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Routine preoperative doppler ultrasound examination of arterial system in patients undergoing cardiac surgery is beneficial: A retrospective study p. 298
Murali Chakravarthy, Dattatreya Prabhakumar, Benak Shivalingappa, Sonali Rao, Sumant Padgaonkar, Rajathadri Hosur, Chidananda Harivelam, Vivek Jawali
DOI:10.4103/aca.ACA_18_19  PMID:32687086
Background: Presence of peripheral vascular disease enhances surgical risk in cardiac surgical patients. Prior knowledge of peripheral arterial disease may help the physician make changes in the monitoring and cardiopulmonary bypass cannulation plans. It is claimed that the incidence of peripheral vascular disease in cardiac surgical patients ranges from 11 to 30%. Aims: This study was conducted to understand the characteristics of peripheral vascular disease and their implication on cardiac surgery. Settings and Design: This was a prospective study undertaken in a tertiary referral hospital. Materials and Methods: All adult patients who underwent cardiac surgery during the period of six months were included. A Doppler examination of the neck, upper limb, abdomen and lower limb was carried out by our inhouse radiologist. The incidence of peripheral vascular disease, the implication on invasive pressure monitoring site and cannulation for cardiopulmonary bypass or intraaortic balloon pump or extracorporeal membrane oxygenation were made note of. Results: During the said period, six hundred twenty eight patients underwent cardiac surgery, of whom five hundred and sixty-one patients who underwent CABG surgery. All these were subjected to Doppler examination. We observed peripheral arterial disease in 105 patients (20%). In general men suffered from PAD more often than women. Monitoring site of invasive arterial pressure, the choice of beating heart surgery, insertion of intraaortic balloon pump, femoral arterial route for cardiopulmonary bypass were some of the decision that were altered. Conclusions: Performing Doppler examination in cardiac surgical patients may yield important data that might prevent complications and support patient safety.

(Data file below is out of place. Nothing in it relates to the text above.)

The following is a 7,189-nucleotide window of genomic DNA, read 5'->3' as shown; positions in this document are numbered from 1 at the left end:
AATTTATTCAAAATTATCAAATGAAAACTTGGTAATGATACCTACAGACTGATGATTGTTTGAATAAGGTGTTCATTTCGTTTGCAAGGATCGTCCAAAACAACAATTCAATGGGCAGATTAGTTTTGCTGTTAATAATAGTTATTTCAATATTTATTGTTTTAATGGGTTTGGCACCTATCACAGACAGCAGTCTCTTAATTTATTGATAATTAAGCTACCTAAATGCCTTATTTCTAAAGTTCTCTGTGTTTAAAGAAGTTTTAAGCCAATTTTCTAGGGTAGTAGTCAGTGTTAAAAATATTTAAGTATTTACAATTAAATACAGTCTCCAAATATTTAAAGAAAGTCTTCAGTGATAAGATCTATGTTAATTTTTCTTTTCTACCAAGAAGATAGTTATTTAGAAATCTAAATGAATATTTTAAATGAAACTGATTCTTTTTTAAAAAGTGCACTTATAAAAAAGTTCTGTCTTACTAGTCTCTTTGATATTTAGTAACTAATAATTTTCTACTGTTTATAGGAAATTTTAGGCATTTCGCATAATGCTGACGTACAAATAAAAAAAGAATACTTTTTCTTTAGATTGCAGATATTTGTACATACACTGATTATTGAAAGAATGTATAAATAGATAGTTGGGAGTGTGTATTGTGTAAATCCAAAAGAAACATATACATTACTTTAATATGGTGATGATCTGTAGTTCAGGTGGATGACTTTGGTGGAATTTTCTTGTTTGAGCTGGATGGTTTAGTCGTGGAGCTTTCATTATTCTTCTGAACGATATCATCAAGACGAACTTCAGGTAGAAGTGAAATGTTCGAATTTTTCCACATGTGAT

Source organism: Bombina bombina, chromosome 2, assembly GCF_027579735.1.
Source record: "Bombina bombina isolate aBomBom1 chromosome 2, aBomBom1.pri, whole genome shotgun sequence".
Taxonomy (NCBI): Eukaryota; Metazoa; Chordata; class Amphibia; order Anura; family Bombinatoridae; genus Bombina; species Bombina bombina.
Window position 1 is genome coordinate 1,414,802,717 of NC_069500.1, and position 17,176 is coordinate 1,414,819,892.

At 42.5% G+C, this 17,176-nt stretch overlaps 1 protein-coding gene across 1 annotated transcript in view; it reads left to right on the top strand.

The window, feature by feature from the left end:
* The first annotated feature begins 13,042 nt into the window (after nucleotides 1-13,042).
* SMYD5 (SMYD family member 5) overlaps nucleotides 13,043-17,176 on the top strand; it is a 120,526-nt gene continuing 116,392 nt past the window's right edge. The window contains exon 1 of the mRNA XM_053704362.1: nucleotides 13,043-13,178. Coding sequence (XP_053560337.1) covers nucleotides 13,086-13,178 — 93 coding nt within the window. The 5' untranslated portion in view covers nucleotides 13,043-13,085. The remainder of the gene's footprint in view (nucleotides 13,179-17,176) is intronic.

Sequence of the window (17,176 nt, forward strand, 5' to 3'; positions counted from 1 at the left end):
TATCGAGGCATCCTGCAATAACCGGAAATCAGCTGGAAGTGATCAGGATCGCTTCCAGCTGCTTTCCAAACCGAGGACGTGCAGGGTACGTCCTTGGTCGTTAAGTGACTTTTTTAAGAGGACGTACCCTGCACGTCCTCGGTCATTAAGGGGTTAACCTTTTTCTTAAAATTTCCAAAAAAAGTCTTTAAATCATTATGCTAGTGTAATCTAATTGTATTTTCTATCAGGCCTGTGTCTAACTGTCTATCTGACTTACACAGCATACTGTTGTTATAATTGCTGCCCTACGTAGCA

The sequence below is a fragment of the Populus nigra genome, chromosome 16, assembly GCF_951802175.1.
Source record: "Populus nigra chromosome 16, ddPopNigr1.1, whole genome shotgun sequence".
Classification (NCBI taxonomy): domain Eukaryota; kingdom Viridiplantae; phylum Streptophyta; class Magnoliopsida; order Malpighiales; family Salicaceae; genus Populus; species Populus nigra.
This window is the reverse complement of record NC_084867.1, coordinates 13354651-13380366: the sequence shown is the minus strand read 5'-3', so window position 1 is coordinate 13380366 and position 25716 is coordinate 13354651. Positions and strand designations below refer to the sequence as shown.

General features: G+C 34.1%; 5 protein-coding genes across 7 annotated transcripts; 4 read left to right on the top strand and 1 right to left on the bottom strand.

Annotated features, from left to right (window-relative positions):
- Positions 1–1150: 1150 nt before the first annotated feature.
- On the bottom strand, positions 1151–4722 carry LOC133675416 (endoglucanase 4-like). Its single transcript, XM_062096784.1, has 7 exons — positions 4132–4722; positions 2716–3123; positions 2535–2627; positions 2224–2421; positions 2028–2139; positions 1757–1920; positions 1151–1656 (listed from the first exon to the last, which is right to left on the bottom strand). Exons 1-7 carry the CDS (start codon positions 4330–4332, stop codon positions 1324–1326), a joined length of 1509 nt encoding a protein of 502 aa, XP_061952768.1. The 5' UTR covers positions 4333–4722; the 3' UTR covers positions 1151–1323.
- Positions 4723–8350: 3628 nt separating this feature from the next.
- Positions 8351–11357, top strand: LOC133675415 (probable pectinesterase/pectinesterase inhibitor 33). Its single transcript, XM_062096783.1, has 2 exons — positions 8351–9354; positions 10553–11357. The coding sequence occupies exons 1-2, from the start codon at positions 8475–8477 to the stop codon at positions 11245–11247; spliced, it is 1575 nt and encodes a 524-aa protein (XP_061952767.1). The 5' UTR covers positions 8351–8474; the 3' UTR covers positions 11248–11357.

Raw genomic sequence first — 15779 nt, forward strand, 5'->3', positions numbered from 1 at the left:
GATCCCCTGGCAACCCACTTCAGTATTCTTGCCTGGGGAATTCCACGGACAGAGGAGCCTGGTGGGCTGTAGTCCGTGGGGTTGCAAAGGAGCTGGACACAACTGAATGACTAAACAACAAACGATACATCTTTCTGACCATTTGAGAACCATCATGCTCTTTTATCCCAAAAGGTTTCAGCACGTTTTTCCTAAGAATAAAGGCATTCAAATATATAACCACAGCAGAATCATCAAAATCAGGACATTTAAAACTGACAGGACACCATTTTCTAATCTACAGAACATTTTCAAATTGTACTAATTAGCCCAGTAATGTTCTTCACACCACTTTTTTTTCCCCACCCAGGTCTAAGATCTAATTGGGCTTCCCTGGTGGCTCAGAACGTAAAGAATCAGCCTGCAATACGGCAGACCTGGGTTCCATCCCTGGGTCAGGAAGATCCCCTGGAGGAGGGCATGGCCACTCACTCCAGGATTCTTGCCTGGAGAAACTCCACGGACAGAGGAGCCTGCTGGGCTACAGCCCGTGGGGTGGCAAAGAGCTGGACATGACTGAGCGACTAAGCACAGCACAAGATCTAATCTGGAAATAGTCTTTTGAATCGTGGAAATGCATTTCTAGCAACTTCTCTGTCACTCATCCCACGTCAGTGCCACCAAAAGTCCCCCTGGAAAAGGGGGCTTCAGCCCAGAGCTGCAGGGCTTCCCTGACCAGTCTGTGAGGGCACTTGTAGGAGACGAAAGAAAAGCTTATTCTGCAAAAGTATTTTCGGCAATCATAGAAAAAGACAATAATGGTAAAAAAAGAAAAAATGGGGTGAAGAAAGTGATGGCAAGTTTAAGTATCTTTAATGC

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Evaluation of arterial stiffness in cardiac surgical patients using applanation tonometry p. 302
Federico Franchi, Gioia Baldini, Marco Mautone, Fabio S Taccone, Paolo De Santis, Alessandra Rocco, Luca Marchetti, Sabino Scolletta
DOI:10.4103/aca.ACA_207_18  PMID:32687087
Context: Applanation tonometry enables the noninvasive analysis of arterial pressure wave morphology. Applanation tonometry provides the augmentation index (AIx, %), an index of arterial stiffness that partially reflects arterial-ventricular (A-V) coupling. In addition, applanation tonometry provides the dP/dt (rate of intraventricular pressure variation over time), which reflects myocardial contractility, and the sub-endocardial viability ratio (SEVR, %), which is an indicator of myocardial oxygen supply and demand. There are no data on how cardiac surgery can modify these tonometry-derived indexes. Aim: The aim was to assess changes in AIx, dP/dt, and SEVR in patients undergoing cardiac surgery. Subjects and Methods: This observational study was conducted at the University Hospital of Siena. We studied 32 patients before cardiac surgery in intensive care unit (ICU) on admission and at ICU discharge. We measured AIx, dP/dt, and SEVR using applanation tonometry (SphygmoCor). Changes in variables over time were evaluated by analysis of variance for repeated measurements. Results: AIx decreased significantly from T1 [28.8%, interquartile range (IQR) 21.6–36.6%] to T2 (16.2% IQR 8.1–22.4%) and T3 (14.5% IQR 7.9–23.6%) (P = 0.01). dP/dt increased significantly from T1 (635 mmHg/ms, IQR 534–756 mmHg/ms) to T3 (751 mmHg/ms, IQR 651–1013 mmHg/ms; P = 0.03). The SEVR was lower at T2 than at T1, but returned toward T1 values by T3. Conclusions: Cardiac surgery was associated with an improvement in arterial stiffness, A-V coupling, and myocardial contractility as assessed using applanation tonometry. The results suggest, however, a transient imbalance between myocardial oxygen supply and demand in the immediate postoperative period.